Abigail Doan

Uninventing Suburbia and the American Dream

by , 07/17/08

California suburbs, Uninventing Suburbia, Dot Earth Andrew Revkin, Dot Earth Suburbia, Suburbia and Sustainability, Suburbia and the American Dream, The End of Suburbia documentary film, Grist, Worldchanging, Worldchanging Alex Steffen, sustainable suburban planning, sustainable urban planning, suburban retrofillingphoto by Jill Fehrenbacher

With alarming reports of crude oil prices now hovering close to $145 US dollars per barrel, and home mortgage lending going bust, it is increasingly apparent that the 1950’s inspired American Dream of cul-de-sac ‘oases’ and paved highway transport is really on the verge of an all-out collapse. The environmental costs of suburban life were starkly highlighted in a feature story in the NY Times earlier this spring – a harbinger of sorts to the summer of 2008 where cries about SUV-fill-up costs have supplanted soccer-mom chat. Andrew Revkin at Dot.Earth also addressed the topic with a provocative blog piece that suggested ‘retrofilling’ suburbia as a means to ‘uninvent’ the mindless sprawl. Whatever the strategy to come, it is more apparent than ever, that reinventing our consumption habits and our notions of living ‘the good life’ will be a vital action item as we search for new ways to define sustainability in lieu of behemoth malls and suburban plots of American neighborhoods.

Uninventing Suburbia, Dot Earth Andrew Revkin, Dot Earth Suburbia, Suburbia and Sustainability, Suburbia and the American Dream, The End of Suburbia documentary film, Grist, Worldchanging, Worldchanging Alex Steffen, sustainable suburban planning, sustainable urban planning, suburban retrofilling

Given that fast-growing developing countries often mimic what appears to be the most desirable aspects of American living, it is no secret that we cannot afford to continue to export our failed model of suburban housing and our daily co-dependency on the gas-guzzling automobile. Granted there are noble efforts to revitalize malls and walkable civic centers, but the real inefficiency and negligence exists in our inability to accept planned density as being a noble American scheme.

Alex Steffen of Worldchanging.com wrote a great piece about how ‘land-use change’ should really be the future focus of our efforts to move towards true sustainability and greenhouse gas reduction rather than our tinkering around with greener car designs. His ‘My Other Car is Bright Green City’ really brings to light our addiction to car-centric living and the commuter ease of inhabiting tract developments rather than denser, connected car-free living.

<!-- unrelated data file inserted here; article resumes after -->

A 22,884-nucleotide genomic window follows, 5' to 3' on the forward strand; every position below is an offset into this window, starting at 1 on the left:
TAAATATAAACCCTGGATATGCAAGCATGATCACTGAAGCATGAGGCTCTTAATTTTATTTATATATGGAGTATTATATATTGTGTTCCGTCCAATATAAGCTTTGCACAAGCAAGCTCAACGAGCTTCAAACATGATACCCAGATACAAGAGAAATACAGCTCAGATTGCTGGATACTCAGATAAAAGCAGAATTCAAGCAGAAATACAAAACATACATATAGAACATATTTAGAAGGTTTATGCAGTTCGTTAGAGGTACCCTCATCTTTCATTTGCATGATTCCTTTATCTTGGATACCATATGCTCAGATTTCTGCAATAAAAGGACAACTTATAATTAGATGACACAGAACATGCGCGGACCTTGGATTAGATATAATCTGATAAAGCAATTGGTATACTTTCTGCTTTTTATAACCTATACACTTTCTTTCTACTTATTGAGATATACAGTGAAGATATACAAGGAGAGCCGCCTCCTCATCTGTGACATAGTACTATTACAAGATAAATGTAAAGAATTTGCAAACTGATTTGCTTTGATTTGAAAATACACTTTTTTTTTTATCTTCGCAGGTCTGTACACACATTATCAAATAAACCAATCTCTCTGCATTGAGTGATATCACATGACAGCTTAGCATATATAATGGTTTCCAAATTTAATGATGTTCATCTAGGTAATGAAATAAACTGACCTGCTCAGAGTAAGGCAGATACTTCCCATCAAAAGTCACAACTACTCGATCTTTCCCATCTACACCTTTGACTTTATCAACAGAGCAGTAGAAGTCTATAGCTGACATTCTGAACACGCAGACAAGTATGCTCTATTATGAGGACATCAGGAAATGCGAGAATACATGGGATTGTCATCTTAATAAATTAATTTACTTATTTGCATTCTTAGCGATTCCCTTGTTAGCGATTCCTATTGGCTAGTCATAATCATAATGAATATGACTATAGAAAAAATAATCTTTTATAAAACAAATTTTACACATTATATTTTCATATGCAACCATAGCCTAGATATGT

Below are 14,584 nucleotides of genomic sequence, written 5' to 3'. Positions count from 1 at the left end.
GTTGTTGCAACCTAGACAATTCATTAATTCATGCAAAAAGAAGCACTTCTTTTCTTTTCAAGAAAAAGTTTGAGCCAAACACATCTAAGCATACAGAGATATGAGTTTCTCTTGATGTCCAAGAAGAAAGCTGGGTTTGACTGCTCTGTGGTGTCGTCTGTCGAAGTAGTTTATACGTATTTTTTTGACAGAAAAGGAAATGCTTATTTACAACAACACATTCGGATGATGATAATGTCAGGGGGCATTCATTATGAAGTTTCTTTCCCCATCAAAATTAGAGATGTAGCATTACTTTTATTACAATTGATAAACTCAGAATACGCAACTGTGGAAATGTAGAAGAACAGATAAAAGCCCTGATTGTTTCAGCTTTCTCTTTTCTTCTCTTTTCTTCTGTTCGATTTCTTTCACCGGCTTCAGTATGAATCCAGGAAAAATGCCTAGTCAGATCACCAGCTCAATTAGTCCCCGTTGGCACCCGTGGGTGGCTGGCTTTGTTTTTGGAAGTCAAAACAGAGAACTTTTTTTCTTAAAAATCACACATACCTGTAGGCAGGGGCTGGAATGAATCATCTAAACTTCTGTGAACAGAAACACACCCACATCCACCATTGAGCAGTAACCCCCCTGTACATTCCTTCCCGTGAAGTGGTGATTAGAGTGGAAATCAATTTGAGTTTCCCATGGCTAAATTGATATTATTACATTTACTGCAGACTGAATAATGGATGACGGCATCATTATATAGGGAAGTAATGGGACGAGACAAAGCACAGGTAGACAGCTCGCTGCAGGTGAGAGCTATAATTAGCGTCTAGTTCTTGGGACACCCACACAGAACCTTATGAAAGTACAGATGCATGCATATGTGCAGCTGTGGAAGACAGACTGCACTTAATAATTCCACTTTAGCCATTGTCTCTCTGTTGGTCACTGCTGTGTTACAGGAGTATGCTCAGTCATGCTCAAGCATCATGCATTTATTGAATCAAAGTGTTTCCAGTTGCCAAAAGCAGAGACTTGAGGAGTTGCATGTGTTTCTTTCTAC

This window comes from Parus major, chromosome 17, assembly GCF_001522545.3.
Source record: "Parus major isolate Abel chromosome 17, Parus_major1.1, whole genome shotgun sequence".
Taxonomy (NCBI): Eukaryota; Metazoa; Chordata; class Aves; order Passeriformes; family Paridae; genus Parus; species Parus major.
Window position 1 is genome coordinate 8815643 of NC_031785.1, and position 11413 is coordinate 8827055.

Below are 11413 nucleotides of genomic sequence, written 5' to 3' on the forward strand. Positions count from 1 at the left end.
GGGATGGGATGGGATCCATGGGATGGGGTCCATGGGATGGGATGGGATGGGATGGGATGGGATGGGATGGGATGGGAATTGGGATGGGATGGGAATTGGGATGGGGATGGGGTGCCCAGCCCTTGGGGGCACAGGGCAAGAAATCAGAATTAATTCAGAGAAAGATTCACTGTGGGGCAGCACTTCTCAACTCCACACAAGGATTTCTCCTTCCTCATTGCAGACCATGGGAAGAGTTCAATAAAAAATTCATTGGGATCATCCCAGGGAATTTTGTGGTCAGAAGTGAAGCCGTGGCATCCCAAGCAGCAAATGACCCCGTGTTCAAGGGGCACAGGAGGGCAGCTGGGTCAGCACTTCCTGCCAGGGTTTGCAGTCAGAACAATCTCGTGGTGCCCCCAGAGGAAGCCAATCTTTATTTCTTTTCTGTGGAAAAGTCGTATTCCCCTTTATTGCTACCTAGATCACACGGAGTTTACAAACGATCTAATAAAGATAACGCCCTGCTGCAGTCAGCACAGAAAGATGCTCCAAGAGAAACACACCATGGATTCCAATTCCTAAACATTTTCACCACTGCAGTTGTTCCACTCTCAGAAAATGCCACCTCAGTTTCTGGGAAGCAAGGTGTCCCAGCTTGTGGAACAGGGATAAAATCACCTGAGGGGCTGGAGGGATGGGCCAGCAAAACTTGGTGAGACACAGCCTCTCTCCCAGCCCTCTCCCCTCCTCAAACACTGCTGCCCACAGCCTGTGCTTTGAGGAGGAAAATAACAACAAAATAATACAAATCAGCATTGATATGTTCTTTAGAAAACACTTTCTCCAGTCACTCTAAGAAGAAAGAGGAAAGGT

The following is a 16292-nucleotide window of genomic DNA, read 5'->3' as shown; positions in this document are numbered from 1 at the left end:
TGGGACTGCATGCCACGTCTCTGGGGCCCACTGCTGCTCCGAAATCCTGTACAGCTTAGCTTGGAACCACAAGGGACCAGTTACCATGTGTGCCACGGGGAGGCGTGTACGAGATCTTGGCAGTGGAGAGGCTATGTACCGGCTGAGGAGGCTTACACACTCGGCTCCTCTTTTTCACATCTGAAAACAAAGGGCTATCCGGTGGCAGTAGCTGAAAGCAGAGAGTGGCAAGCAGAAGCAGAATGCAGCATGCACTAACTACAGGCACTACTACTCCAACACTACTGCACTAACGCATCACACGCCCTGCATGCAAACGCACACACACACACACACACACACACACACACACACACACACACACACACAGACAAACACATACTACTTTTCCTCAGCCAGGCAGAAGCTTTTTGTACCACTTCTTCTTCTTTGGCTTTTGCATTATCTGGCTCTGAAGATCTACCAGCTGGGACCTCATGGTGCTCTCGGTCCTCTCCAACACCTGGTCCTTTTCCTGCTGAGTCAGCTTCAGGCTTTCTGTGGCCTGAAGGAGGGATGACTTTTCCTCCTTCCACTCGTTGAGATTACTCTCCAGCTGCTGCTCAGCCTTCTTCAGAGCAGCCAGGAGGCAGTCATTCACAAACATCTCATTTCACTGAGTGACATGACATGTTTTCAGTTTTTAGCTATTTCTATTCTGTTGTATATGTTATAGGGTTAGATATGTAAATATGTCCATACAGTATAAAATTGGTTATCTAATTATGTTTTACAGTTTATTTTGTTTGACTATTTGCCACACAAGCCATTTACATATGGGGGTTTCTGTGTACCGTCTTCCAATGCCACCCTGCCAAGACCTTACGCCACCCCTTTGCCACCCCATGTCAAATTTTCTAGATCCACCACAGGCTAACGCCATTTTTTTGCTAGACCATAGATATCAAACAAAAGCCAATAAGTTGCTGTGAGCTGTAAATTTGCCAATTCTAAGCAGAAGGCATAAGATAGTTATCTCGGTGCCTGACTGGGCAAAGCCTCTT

Uninventing Suburbia, Dot Earth Andrew Revkin, Dot Earth Suburbia, Suburbia and Sustainability, Suburbia and the American Dream, The End of Suburbia documentary film, Grist, Worldchanging, Worldchanging Alex Steffen, sustainable suburban planning, sustainable urban planning, suburban retrofilling

Steffen writes, “Sprawled-out land uses generate enormous amounts of automotive greenhouse gasses. A recent major study, Growing Cooler, makes the point clearly: if 60 percent of new developments were even modestly more compact, we’d emit 85 million fewer metric tons of tailpipe CO2 each year by 2030 — as much as would be saved by raising the national mileage standards to 32 mpg.”

“In other words, there is a direct relationship between the kinds of places we live, the transportation choices we have, and how much we drive. The best car-related innovation we have is not to improve the car, but eliminate the need to drive it everywhere we go.”

Another take on the issue was highlighted in the award-winning 2006 documentary film, “The End of Suburbia”, and its excellent overview of how the suburban lifestyle evolved and the future, or lack thereof, of maintaining manicured lawns, inefficient McMansions, and uncontrollable sprawl. A trailer of the film on YouTube highlights many of the hidden and now more overt costs.